Talk

Advanced search

Dd6 obsessed with another child

(8 Posts)
HowEmbarrassingg Tue 23-Jan-18 16:58:44

Hi i wonder if anyone has any advice about this.
My dd has a friendship with another girl in her class that is very one-sided. It started off with my dd giving the other child very big, tight hugs for too long and overwhelming her. A teacher once took me to once side and said that dd had made the other child cry because she insisted on singing to her. Eventually, on the way out of school the other child was telling mine that she was "doing her head in" - me and her mum kind of laughed but it was awkward. As it stands, other child's mum now avoids us.
Another child in their class said to dd in front of others, "you get on (child's) nerves". Other child said nothing, dd said she felt very embarrassed.
Tonight dd has sang me a song all about how much so adores other child, and about why she is obsessed with her...
This is no longer a friendship, i don't actually know if it ever was.
Has anyone else had to deal with this blush

OP’s posts: |
HowEmbarrassingg Tue 23-Jan-18 17:29:04

Hopeful bump

OP’s posts: |
jaimelannistersgoldenhand Wed 24-Jan-18 10:26:52

Does she have any other friends?
I'd be talking to the teacher and say that your dd needs to be kept away from the other girl (their parents may have requested this already) The teacher may be able to help encourage your dd to make new friends- many schools have nurture groups, organised playground games, friendship benches...

Kleinzeit Wed 24-Jan-18 13:17:31

I agree with Jamie. Also it might help to think of this as more of a social skills issue than an obsession. Six year olds can be very self obsessed and they are still learning to see things from other people's perspective and think about other people's feelings. It's fine for your DD to feel very strongly and to sing about her feelings to you. But she needs to think about her friend's reactions and how to behave to a friend. If she likes someone it's fine to ask her to play - but she has to accept gracefully that the other girl may say no, and may want to play with her other friends as well. Because that's how good friends behave. Singing endlessly to her friend - not so good. Did her friend want to listen to her song? How could she find out? And hugging her - did her friend want to be hugged? Would DD like to be hugged hard by friend X or friend Y (not the special friend)? Those kinds of things.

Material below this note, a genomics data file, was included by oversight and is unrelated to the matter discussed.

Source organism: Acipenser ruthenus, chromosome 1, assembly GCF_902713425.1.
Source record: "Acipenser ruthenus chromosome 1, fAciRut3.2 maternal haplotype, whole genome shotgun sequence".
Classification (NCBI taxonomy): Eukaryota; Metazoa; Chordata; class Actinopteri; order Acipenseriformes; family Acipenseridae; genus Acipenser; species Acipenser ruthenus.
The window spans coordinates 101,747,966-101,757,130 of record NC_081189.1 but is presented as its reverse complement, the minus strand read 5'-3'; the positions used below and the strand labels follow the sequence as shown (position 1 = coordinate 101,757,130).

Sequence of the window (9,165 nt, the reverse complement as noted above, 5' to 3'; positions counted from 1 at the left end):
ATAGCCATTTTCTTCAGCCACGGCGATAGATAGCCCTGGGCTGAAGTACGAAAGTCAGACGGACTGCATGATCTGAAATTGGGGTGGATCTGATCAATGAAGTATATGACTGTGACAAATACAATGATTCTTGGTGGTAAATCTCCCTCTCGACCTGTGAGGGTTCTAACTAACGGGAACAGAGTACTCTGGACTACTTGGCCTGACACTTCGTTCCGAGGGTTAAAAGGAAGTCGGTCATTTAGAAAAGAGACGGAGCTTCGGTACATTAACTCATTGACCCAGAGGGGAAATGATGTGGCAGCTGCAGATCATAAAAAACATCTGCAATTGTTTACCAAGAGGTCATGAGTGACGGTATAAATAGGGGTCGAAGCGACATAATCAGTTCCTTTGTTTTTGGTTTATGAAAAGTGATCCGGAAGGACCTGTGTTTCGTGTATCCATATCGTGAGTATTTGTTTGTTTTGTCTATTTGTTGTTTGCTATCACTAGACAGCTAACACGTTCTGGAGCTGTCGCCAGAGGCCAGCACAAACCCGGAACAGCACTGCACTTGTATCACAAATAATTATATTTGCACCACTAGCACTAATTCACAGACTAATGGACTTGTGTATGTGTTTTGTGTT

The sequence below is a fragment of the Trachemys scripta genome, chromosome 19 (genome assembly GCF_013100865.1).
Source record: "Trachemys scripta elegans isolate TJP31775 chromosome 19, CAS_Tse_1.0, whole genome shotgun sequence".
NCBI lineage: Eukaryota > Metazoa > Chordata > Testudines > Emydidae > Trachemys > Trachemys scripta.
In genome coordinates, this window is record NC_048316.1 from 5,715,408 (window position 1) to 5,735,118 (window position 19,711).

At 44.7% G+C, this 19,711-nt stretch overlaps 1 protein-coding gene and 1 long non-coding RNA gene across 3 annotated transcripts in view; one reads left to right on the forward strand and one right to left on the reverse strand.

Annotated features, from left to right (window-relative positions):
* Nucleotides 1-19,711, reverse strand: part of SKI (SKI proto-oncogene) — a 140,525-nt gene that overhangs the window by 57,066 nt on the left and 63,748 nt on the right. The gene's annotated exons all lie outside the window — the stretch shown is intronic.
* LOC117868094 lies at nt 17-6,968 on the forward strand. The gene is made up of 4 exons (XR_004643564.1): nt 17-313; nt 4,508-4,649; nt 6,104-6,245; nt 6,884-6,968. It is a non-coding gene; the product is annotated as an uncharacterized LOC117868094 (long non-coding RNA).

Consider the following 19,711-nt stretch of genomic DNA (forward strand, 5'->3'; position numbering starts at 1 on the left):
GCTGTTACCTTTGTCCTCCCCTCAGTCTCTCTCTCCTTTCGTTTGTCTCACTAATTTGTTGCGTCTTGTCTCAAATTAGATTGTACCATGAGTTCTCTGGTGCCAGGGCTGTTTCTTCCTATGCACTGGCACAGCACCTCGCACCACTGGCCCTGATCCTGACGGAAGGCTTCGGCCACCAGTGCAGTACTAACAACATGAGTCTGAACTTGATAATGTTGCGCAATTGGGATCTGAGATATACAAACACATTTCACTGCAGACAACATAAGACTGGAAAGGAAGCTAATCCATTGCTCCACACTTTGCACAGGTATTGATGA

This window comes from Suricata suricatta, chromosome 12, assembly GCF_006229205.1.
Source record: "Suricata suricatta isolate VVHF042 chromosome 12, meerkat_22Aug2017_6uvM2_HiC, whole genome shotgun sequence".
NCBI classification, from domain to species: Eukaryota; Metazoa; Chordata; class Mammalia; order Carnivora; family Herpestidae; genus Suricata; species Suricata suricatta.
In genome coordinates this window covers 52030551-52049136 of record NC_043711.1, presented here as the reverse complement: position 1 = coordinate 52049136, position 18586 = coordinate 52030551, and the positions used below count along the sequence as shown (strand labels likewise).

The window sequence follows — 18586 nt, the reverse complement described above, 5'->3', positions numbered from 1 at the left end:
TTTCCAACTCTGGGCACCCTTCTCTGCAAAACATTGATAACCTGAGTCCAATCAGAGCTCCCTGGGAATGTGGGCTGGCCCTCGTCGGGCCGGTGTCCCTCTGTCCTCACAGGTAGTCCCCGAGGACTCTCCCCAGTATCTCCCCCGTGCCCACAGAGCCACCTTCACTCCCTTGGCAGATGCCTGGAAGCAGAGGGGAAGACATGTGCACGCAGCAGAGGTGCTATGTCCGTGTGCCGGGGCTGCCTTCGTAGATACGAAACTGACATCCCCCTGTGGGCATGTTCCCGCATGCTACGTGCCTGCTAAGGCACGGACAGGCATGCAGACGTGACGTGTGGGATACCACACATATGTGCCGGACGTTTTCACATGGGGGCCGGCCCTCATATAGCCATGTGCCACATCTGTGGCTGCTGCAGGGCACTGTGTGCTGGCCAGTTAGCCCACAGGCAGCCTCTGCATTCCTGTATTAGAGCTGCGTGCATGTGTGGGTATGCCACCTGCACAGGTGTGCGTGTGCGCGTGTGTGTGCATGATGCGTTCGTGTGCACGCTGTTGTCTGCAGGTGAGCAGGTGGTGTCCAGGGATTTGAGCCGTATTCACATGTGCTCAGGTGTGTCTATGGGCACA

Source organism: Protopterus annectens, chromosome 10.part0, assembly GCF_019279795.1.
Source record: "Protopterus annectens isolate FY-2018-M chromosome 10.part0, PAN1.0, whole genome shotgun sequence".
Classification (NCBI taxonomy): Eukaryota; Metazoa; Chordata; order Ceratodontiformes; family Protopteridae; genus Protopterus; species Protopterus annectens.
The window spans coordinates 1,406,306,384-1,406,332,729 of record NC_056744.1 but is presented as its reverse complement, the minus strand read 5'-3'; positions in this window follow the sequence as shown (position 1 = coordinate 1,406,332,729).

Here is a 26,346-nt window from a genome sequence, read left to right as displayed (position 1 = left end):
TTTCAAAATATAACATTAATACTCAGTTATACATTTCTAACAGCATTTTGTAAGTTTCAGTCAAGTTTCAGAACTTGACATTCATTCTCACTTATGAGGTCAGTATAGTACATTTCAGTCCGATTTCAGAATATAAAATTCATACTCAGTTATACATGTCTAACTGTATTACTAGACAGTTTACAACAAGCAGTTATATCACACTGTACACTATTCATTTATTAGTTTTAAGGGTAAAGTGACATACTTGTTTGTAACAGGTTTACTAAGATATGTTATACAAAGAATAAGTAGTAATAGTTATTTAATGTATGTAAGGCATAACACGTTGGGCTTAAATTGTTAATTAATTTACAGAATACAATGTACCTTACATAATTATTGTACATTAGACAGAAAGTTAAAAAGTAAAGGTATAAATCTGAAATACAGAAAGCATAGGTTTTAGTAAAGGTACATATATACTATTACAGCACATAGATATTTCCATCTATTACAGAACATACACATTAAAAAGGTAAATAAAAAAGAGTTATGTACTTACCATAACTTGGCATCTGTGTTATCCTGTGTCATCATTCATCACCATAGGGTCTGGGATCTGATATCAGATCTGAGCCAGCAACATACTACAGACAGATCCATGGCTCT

Kleinzeit Wed 24-Jan-18 15:13:33

(sorry I didn't quite finish what I meant to say) - those are the kind of things can you talk through with your DD, so she has a better understanding of how to make friends as time goes by.

HowEmbarrassingg Wed 24-Jan-18 16:53:28

Thanks for your thoughtful replies.
I asked dd's teacher last year if they could be separated but they are on the same level in every subject and it just wasn't possible.
According to the teachers from this year and last, dd seems happy and sociable and flits between different kids depending on how she feels. So, the issue feels difficult to solve if it isn't really on the teachers radar! I have seen both kids get on okay, but its the intensity from dd's side that upsets the applecart.
I broached the subject tonight with her but she got so upset with me, shouting and crying that it makes her feel sad and embarrassed sad
Im wondering if the only option left is to leave the issue be and hope the intensity fizzles out. She did actually have a similar issue with a different child in nursery, but they were separated into different classes for Reception year and the distance completely solved it. I have no idea if the decision to separate them was deliberate or not, i often wonder sad
She can be very intense and emotional with me, she tends to burst into tears over seemingly small issues so its as if her little body contains huge amounts of emotion and she just cant take it!